Protecting Your Equipment From Theft While Traveling Using The Art Of Disguise!

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07/01/08 – Protecting Your Equipment While Traveling Using The Art Of Disguise!

There is a sad fact about flying with your camera equipment as checked baggage. No it’s not that it may get crushed by a Ramp Tug (as one of my Lowe Pro Pro Roller II bags was) , it’s not that the ramp agents may toss a bag marked “fragile” over a 10 foot gap, it is that airport thieves are educated thieves.

When checking your equipment there are certain airports around the world that are known for heavy thievery. There are also some airports with a lower rate of baggage theft, but still worth preparing for. I am not talking about thefts that happen “behind the scenes,” those thefts generally happen as a result of someone spotting something in your bag during the X-Ray screening (not really a problem in the US as that screening is handled by the Transportation Safety Administration/TSA) , I am talking about thefts from the baggage carousel as your baggage is delivered to you.

Thieves who work in airports know what they are looking for. These people make a living at swooping in, quickly eye-balling the baggage , taking one or two non-descript bags and walking off with them.

There are a few ways to try and combat this problem, I employ a few of them to try and protect my equipment.
1) Do not use shipping cases that look like like photographic equipment cases. My standard strobe kit, for my Lumedyne heads, packs, etc, is the Lowe Pro Pro Roller II case. My case has the Lowe Pro logo, which is dead give away to the contents of the bag, so I got it “worn off,” so it is not clearly visible, if recognizable at all. I make sure the bag never has fragile sticker on it, even after the bag has been open and hand inspected. In addition to using a very beat up and non-descript case I wrap the edges in bright obnoxious colours (photo below shows purple/orange tape, I have now changed all to my bags and gear bright hot pink). This colour marking allows me easily see my bag as it comes down amid all the other black ballistic nylon bags. Should someone snag my bag I can very easily spot my bag, but thieves are not looking for bags that may draw someones attention, only those that can not be identified immediately upon sight.

2) Mark your case in such a way that no one would want to snag it off the carousel. If you bag is marked up in such a bright, obvious, unique way (such as my Pelican 1514 being covered in stickers) that it would be very difficult for a thief to walk up and grab the case. Don’t be fooled, your Pelican case does not blend in with the black bags. An airport thief knows there is only one real use for a Pelican, it is to protect expensive equipment be it still cameras, video or audio gear, even guns.

3) When traveling to a high risk for theft airport such as Cancun (CUN) always refuse “priority” tags if they are offered to you, and if you must check your gear case , place the case inside another bag. For travel to high risk airports I place my Pelican 1514 (if I must check it) inside a bright green Mountainsmith Cube bag. The Mountainsmith Cube (as seen below) stands out, it would deter most thieves and it also looks like some tourists bag loaded with clothing. There are no signs indicating the potential contents of the bag.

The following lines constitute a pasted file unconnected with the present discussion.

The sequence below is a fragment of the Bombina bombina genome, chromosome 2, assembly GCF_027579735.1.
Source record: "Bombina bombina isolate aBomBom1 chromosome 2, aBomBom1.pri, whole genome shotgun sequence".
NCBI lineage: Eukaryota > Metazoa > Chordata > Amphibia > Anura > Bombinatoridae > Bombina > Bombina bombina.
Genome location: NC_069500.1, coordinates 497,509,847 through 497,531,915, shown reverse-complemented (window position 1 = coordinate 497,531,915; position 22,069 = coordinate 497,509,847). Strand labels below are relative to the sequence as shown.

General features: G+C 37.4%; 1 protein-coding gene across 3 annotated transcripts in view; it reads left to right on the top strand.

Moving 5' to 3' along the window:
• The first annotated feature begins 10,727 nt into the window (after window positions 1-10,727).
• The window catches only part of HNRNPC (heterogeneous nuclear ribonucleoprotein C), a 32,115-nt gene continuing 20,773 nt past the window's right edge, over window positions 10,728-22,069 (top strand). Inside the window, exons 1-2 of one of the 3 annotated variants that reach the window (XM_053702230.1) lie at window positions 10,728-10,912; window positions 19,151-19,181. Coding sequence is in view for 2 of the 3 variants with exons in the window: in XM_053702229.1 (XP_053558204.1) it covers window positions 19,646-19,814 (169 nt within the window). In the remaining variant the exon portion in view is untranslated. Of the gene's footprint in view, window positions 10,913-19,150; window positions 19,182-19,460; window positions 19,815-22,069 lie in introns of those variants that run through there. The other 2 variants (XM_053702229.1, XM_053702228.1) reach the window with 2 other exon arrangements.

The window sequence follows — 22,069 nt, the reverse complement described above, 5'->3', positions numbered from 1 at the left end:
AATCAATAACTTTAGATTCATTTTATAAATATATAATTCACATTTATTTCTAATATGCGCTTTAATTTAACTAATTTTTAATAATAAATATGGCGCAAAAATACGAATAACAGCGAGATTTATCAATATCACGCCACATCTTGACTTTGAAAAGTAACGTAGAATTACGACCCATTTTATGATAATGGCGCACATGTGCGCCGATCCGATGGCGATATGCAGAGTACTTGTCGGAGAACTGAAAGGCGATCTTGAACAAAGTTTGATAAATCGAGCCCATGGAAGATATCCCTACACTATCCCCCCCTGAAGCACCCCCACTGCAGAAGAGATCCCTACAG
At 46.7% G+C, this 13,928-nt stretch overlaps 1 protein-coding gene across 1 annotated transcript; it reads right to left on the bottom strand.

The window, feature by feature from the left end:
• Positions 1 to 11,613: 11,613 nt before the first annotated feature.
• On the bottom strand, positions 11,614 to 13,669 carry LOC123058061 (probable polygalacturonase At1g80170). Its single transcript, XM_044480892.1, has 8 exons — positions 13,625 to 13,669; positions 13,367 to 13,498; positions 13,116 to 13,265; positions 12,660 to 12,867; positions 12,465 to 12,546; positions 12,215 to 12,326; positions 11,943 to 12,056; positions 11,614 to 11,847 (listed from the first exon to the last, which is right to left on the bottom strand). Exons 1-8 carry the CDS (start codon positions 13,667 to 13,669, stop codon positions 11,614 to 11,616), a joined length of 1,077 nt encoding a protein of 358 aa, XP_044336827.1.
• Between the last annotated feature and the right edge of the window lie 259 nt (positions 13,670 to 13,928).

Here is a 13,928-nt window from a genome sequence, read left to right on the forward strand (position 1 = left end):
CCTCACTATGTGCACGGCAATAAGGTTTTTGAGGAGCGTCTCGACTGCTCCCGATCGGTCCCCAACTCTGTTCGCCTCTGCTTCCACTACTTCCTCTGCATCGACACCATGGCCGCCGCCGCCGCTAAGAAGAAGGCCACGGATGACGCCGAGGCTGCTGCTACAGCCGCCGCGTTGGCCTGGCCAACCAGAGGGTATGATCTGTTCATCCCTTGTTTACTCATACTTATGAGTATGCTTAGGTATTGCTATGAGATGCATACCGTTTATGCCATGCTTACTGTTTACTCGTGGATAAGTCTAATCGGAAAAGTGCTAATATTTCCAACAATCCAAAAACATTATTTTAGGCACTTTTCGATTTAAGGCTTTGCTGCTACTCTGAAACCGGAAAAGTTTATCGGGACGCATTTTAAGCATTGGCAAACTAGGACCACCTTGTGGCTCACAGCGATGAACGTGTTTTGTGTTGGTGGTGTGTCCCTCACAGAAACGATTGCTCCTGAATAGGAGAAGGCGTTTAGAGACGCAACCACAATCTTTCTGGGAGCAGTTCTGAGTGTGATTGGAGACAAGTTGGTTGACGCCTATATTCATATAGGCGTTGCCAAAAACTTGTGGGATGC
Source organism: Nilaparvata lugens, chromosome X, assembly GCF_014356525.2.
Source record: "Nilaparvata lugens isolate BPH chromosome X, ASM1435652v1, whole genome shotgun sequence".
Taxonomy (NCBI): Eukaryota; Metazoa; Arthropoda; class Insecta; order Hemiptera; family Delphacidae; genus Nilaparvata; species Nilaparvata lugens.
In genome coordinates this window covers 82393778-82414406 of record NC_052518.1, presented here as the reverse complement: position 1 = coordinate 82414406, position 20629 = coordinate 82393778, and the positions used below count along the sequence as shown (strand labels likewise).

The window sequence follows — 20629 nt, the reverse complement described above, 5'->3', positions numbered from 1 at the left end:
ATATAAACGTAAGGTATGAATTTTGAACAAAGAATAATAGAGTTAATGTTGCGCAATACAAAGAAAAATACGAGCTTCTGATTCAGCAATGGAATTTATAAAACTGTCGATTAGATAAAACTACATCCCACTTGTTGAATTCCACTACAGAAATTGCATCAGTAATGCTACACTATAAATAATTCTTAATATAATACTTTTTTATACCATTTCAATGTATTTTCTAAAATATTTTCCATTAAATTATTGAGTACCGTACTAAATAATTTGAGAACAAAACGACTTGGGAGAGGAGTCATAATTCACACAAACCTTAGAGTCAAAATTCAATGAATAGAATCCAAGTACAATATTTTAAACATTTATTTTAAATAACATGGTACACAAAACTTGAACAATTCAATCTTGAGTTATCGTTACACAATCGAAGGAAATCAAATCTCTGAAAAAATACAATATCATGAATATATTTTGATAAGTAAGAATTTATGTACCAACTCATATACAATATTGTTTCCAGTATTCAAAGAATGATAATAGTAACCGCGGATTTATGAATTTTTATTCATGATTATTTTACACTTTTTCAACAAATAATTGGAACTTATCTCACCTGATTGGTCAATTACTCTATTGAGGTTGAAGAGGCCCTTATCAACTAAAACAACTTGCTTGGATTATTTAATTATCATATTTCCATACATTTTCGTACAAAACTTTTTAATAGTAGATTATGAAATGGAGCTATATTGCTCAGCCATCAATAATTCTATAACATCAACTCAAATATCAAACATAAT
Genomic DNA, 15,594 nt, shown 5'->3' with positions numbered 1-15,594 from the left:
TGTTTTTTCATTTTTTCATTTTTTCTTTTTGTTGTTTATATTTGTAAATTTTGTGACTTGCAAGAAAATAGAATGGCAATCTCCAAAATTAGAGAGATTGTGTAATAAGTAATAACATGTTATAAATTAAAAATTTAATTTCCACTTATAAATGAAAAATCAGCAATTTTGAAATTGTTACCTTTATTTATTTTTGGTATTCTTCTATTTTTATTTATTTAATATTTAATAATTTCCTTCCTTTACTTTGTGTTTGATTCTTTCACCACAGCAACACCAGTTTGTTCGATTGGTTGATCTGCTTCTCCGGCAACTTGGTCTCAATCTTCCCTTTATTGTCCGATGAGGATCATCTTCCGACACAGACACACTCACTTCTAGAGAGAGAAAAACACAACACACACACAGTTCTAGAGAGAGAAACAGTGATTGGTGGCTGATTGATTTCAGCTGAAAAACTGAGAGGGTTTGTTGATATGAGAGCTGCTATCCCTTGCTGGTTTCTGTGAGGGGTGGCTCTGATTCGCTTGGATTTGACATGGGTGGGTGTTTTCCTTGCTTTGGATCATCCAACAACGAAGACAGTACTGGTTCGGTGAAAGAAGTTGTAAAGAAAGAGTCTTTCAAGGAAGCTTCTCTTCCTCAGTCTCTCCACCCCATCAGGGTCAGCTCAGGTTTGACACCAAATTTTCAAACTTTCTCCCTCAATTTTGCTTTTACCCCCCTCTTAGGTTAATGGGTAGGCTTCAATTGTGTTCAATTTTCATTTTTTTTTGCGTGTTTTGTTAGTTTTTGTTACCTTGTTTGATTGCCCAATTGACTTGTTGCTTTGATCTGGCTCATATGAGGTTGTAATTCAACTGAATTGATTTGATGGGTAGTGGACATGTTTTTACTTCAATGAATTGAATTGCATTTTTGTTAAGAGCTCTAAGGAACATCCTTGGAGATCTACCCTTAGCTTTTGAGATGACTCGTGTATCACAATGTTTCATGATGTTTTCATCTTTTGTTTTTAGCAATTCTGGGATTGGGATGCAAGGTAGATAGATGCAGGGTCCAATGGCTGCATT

Some tips for really making sure you are not separated from the bag are
– get to the baggage claim as soon as possible

– position yourself as close to the entrance of the baggage carousel as possible

– as you claim your bags stack them in front of you against the baggage carousel as you await your others bags

Checking gear is inevitable at times. You should protect yourself as much as possible so you and your gear are not separated.

Below is a photo of my Pelican 1514 inside the Mountainsmith Cube , the Mountainsmith Cube zipped up around my Pelican 1514 and my LowePro Pro Roller II

Happy Flying!

–Click On The Image To Enlarge It–


  1. I often use conspicuous strips of duct tape on my bags and boxes. Makes it look more like junk. But I’m thinking of spraying a strip of day-glo pink on my black bags. And maybe adding a few “Hello Kitty” stickers. 🙂

  2. Duct tape is very effective for marking your bags, as is bright gaffers tape. I don’t suggest making your bags look like junk, but a baggage thief is not looking for a bag that will stand out or be easily recognizable by the owner as soon as they lay eyes on it.

    If you spray paint a stripe on your black ballistic nylon bag make sure the paint is dry before you fly! I know a photographer who painted a big red “X” on their bag a few hours before departure. When they checked the bag in the paint was not fully dry, when they arrived at their destination many other bags came down the baggage chute with with pink paint on them.

    Just a suggestion :0)

    Happy Flying!


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